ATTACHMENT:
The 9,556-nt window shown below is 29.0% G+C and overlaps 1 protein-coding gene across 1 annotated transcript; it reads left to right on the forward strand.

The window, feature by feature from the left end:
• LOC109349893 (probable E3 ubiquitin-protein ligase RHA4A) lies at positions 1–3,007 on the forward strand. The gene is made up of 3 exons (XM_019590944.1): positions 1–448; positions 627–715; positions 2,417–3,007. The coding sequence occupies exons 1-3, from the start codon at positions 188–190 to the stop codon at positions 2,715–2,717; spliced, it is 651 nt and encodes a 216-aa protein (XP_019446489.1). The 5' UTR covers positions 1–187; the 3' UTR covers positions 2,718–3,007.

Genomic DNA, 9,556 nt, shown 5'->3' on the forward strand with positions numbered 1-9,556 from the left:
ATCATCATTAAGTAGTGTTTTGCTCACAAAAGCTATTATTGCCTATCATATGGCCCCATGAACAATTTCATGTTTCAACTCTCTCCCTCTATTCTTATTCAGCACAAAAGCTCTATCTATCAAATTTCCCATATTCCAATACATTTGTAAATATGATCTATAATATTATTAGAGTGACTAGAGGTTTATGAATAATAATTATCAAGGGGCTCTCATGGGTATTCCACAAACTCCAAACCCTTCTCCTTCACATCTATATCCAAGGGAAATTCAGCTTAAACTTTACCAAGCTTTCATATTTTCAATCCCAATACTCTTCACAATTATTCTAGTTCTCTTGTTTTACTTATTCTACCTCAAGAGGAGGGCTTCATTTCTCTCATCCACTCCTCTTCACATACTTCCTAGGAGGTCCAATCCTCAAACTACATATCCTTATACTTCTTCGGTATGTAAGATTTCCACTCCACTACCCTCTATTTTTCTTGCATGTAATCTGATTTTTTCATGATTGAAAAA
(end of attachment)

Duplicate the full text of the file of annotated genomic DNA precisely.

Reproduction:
The 9,556-nt window shown below is 29.0% G+C and overlaps 1 protein-coding gene across 1 annotated transcript; it reads left to right on the forward strand.

The window, feature by feature from the left end:
• LOC109349893 (probable E3 ubiquitin-protein ligase RHA4A) lies at positions 1–3,007 on the forward strand. The gene is made up of 3 exons (XM_019590944.1): positions 1–448; positions 627–715; positions 2,417–3,007. The coding sequence occupies exons 1-3, from the start codon at positions 188–190 to the stop codon at positions 2,715–2,717; spliced, it is 651 nt and encodes a 216-aa protein (XP_019446489.1). The 5' UTR covers positions 1–187; the 3' UTR covers positions 2,718–3,007.

Genomic DNA, 9,556 nt, shown 5'->3' on the forward strand with positions numbered 1-9,556 from the left:
ATCATCATTAAGTAGTGTTTTGCTCACAAAAGCTATTATTGCCTATCATATGGCCCCATGAACAATTTCATGTTTCAACTCTCTCCCTCTATTCTTATTCAGCACAAAAGCTCTATCTATCAAATTTCCCATATTCCAATACATTTGTAAATATGATCTATAATATTATTAGAGTGACTAGAGGTTTATGAATAATAATTATCAAGGGGCTCTCATGGGTATTCCACAAACTCCAAACCCTTCTCCTTCACATCTATATCCAAGGGAAATTCAGCTTAAACTTTACCAAGCTTTCATATTTTCAATCCCAATACTCTTCACAATTATTCTAGTTCTCTTGTTTTACTTATTCTACCTCAAGAGGAGGGCTTCATTTCTCTCATCCACTCCTCTTCACATACTTCCTAGGAGGTCCAATCCTCAAACTACATATCCTTATACTTCTTCGGTATGTAAGATTTCCACTCCACTACCCTCTATTTTTCTTGCATGTAATCTGATTTTTTCATGATTGAAAAA